See the stages that the Query Processor has to pass in order to obtain the results.
The utility Subsystem provides ways to maintain the database, such as claiming storage, updating statistics and logging.
Configuring Vacuum for Performance
We will understand why any time we do an UPDATE or DELETE, we will leave a dead row behind (and potentially a dead index entry) that needs to be cleaned up later by some form of vacuum.
We will learn that when tables grow very large because of excessive dead tuples then performance will tend to decrease. Therefore the VACUUM process should never be avoided.
This section explains why it's better to have a steady low-intensity vacuum work, using the autovacuum feature of the database, instead of disabling that feature and having to do that cleanup in larger blocks.
How to use an Index efficiently
Understand that adding an index increase overhead every time you add or change rows in a table. Each index needs to satisfy enough queries to justify how much it costs to maintain.
In this section, we'll explain why the execution plan of a query depends on the data inside the table. If the data has low carnality, PostgreSQL will most probably ignore the index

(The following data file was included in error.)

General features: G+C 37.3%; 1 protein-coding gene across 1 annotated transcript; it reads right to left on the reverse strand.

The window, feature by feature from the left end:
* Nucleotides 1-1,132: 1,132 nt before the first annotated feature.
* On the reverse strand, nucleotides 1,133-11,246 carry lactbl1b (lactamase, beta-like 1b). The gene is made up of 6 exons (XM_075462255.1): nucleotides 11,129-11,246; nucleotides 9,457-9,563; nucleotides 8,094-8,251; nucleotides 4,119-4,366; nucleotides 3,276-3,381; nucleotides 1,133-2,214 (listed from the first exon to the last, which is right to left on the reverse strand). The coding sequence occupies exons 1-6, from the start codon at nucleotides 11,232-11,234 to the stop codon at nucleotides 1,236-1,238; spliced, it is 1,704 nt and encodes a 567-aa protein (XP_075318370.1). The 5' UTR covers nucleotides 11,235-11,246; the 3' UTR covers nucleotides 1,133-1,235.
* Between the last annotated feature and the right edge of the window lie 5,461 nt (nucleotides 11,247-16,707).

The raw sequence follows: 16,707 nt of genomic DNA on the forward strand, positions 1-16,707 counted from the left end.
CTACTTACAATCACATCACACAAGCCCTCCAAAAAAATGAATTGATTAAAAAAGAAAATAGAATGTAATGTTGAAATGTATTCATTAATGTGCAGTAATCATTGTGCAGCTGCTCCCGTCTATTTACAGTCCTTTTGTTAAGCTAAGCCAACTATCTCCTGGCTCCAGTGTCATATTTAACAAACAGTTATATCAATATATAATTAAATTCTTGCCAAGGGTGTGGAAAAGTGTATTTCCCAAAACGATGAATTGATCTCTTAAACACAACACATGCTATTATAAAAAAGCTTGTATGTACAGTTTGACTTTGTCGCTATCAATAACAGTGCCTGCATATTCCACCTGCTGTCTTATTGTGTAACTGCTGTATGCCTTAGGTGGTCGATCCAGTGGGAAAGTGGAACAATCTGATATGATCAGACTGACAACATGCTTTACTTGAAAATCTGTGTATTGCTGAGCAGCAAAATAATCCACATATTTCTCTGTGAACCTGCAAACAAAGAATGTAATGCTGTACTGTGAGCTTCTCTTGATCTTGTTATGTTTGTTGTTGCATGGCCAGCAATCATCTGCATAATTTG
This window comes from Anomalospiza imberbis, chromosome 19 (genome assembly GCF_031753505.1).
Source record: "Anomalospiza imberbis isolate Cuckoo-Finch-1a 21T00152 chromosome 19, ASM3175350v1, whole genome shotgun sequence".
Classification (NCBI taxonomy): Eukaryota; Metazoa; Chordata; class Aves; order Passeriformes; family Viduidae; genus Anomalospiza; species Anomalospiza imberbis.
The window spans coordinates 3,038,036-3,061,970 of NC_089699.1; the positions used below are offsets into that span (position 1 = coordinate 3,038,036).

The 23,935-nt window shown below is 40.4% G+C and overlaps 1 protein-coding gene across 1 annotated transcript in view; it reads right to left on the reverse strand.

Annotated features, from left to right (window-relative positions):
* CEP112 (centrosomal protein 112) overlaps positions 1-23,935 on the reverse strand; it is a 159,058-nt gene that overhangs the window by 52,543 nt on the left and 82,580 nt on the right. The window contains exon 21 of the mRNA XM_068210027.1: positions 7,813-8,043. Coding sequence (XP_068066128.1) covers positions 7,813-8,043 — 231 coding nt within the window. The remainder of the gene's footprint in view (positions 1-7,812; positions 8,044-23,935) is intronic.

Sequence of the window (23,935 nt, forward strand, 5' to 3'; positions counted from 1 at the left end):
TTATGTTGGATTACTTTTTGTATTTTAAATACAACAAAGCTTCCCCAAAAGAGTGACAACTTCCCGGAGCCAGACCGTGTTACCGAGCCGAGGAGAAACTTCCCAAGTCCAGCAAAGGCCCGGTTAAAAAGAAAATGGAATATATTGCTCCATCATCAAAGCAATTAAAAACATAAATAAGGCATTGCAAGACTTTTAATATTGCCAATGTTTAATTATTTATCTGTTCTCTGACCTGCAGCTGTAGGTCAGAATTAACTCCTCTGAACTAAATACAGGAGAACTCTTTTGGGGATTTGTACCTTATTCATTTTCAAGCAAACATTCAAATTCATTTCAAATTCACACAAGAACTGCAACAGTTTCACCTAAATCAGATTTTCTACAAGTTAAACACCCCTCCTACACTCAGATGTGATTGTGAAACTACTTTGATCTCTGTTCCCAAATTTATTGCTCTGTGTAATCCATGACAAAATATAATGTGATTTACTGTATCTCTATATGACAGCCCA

In this section we'll learn why an index is only useful if it is selective; it can be used to only return a small portion of the rows in a table.
In this section, we will explore how to use bitmap scans effectively
Index Optimization Tips
On top of just using indexes, it is also possible to implement custom strategies for your particular application to speed things up
How to be able to answer queries by only using the data in an index using covering indexes.
This section covers why defining indexes on foreign keys it's a good practice.
In this section, we will explore partial indexes and how small, efficient index can be enjoyed.
Indexes can require periodic rebuilding to return them to optimum performance, and clustering the underlying data against the index order can also help improve their speed for queries.
We'll explain when it's useful to modify the fill factor parameter of a table.
In this section, we will see in which cases it's better to use a combined index vs multiple independent indexes.
Making Use of Statistics
In this section, you'll explore statistics that can help you find and sort the queries that are responsible for most of the load on the system.